Dick Cheney, vice president under George W. Bush, once noted that his maternal grandmother was descended from someone named Cheney, then quipped, "So we had Cheneys on both sides of the family -- and we don't even live in West Virginia."
In response, Sen. Robert Byrd of West Virginia railed against the veep, accusing him of "astounding ignorance toward his own countrymen."
Exactly how did the Mountain State earn a reputation as a place of inbred, slack-jawed yokels? Mostly because of exaggeration-prone outsiders.
In the 1880s and 1890s, many writers traveled across Appalachia, looking for "local color," and overstated the degree to which mountain populations lived in isolation. During the same time period, missionaries reported pervasive ignorance and poverty, with large families living together in ramshackle cabins.
The notion of widespread inbreeding was at least in part the result of crude assumptions about how these isolated communities might have been perpetuating their population base. However, a 1980 study concluded that inbreeding levels in Appalachia were neither unique nor common to the region.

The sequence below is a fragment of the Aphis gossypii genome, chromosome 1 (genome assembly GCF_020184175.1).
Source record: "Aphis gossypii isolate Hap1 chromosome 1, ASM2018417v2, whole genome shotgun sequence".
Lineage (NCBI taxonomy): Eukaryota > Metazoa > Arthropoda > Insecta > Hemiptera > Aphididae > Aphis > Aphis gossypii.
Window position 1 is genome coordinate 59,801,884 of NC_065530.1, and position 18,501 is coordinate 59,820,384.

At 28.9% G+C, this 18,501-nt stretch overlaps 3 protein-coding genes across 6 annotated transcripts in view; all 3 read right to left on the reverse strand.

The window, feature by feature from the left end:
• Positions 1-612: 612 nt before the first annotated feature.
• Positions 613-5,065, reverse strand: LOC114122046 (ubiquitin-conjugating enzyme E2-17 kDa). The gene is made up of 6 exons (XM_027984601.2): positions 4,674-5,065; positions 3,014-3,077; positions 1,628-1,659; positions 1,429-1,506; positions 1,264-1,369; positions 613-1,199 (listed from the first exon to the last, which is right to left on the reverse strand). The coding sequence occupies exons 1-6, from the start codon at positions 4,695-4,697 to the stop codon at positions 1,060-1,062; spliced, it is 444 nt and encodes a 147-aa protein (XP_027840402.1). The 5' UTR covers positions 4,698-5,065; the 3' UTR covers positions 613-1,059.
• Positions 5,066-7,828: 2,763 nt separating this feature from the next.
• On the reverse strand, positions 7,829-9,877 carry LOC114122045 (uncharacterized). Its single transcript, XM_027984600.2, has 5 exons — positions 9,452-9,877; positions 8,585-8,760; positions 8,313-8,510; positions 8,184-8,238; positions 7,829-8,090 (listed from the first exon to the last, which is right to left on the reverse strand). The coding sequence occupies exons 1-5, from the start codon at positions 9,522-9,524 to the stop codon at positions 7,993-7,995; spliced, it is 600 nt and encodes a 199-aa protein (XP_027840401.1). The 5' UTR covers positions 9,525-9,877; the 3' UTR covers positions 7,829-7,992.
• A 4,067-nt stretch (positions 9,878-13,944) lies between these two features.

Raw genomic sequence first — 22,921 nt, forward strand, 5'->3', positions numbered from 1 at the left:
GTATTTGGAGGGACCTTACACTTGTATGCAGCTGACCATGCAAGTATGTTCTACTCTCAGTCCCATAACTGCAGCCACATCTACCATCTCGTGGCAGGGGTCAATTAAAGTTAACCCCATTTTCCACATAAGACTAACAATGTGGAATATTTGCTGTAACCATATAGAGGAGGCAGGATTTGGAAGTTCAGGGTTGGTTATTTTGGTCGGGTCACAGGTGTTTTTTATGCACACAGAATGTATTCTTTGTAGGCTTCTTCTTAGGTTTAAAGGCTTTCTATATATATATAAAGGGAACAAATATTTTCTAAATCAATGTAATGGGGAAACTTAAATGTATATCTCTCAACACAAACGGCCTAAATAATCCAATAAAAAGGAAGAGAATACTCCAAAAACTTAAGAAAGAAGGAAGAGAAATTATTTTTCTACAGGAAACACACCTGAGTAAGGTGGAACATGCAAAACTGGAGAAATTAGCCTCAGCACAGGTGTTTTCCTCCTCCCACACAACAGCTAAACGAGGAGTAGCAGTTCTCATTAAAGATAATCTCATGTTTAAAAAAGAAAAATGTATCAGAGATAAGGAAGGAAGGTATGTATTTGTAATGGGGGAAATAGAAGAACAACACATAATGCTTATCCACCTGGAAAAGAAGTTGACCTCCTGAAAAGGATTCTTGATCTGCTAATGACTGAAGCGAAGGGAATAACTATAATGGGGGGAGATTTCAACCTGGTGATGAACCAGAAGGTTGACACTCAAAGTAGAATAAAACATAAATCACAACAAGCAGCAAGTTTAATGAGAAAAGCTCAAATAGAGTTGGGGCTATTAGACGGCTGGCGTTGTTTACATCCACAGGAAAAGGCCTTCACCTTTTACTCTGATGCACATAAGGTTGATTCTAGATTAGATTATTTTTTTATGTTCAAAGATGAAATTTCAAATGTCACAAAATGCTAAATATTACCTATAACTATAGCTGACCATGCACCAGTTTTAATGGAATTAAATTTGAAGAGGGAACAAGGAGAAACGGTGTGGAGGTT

When Eleanor Roosevelt visited West Virginia mining towns in the 1930s, national newspapers ran pictures of rundown shacks and barefoot kids in rags, which left a lasting negative impression of the state. West Virginians became the prototypical hillbillies, and incest served as a (rather poor) explanation for their downtrodden social condition.
This stereotype persists even in modern times. The 2003 film Wrong Turn, set in West Virginia, featured cannibalistic mountain men, horribly disfigured from generations of incest. In 2004, Abercrombie & Fitch released a T-shirt emblazoned with a state map and the words "It's all relative in West Virginia."
For the record, West Virginia has very strict anti-incest laws. Only adopted cousins are allowed to marry, while in Vermont, Virginia, and many other states, first cousins can tie the knot.